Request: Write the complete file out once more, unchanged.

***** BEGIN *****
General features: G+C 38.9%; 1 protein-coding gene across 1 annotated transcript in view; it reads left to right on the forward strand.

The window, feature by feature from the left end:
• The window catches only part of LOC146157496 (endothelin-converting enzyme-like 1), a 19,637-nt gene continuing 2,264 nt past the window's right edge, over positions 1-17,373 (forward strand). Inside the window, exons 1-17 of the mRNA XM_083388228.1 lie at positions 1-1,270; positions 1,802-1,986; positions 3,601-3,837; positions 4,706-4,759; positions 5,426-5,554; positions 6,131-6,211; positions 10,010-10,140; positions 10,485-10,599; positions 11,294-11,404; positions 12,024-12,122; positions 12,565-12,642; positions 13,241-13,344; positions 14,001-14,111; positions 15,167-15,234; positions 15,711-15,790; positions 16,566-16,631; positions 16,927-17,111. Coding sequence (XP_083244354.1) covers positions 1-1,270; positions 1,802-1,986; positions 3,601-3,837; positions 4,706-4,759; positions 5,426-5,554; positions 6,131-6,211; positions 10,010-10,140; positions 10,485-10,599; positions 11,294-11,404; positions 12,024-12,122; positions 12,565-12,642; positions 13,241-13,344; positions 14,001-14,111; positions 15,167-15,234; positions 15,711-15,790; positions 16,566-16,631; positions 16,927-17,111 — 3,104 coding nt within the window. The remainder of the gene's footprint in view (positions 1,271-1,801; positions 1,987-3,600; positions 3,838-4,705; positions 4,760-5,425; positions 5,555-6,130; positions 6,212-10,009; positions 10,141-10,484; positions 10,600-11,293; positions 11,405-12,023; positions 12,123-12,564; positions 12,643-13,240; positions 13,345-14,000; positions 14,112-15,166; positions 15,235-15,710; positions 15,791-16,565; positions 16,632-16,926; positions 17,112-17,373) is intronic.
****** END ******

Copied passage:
General features: G+C 38.9%; 1 protein-coding gene across 1 annotated transcript in view; it reads left to right on the forward strand.

The window, feature by feature from the left end:
• The window catches only part of LOC146157496 (endothelin-converting enzyme-like 1), a 19,637-nt gene continuing 2,264 nt past the window's right edge, over positions 1-17,373 (forward strand). Inside the window, exons 1-17 of the mRNA XM_083388228.1 lie at positions 1-1,270; positions 1,802-1,986; positions 3,601-3,837; positions 4,706-4,759; positions 5,426-5,554; positions 6,131-6,211; positions 10,010-10,140; positions 10,485-10,599; positions 11,294-11,404; positions 12,024-12,122; positions 12,565-12,642; positions 13,241-13,344; positions 14,001-14,111; positions 15,167-15,234; positions 15,711-15,790; positions 16,566-16,631; positions 16,927-17,111. Coding sequence (XP_083244354.1) covers positions 1-1,270; positions 1,802-1,986; positions 3,601-3,837; positions 4,706-4,759; positions 5,426-5,554; positions 6,131-6,211; positions 10,010-10,140; positions 10,485-10,599; positions 11,294-11,404; positions 12,024-12,122; positions 12,565-12,642; positions 13,241-13,344; positions 14,001-14,111; positions 15,167-15,234; positions 15,711-15,790; positions 16,566-16,631; positions 16,927-17,111 — 3,104 coding nt within the window. The remainder of the gene's footprint in view (positions 1,271-1,801; positions 1,987-3,600; positions 3,838-4,705; positions 4,760-5,425; positions 5,555-6,130; positions 6,212-10,009; positions 10,141-10,484; positions 10,600-11,293; positions 11,405-12,023; positions 12,123-12,564; positions 12,643-13,240; positions 13,345-14,000; positions 14,112-15,166; positions 15,235-15,710; positions 15,791-16,565; positions 16,632-16,926; positions 17,112-17,373) is intronic.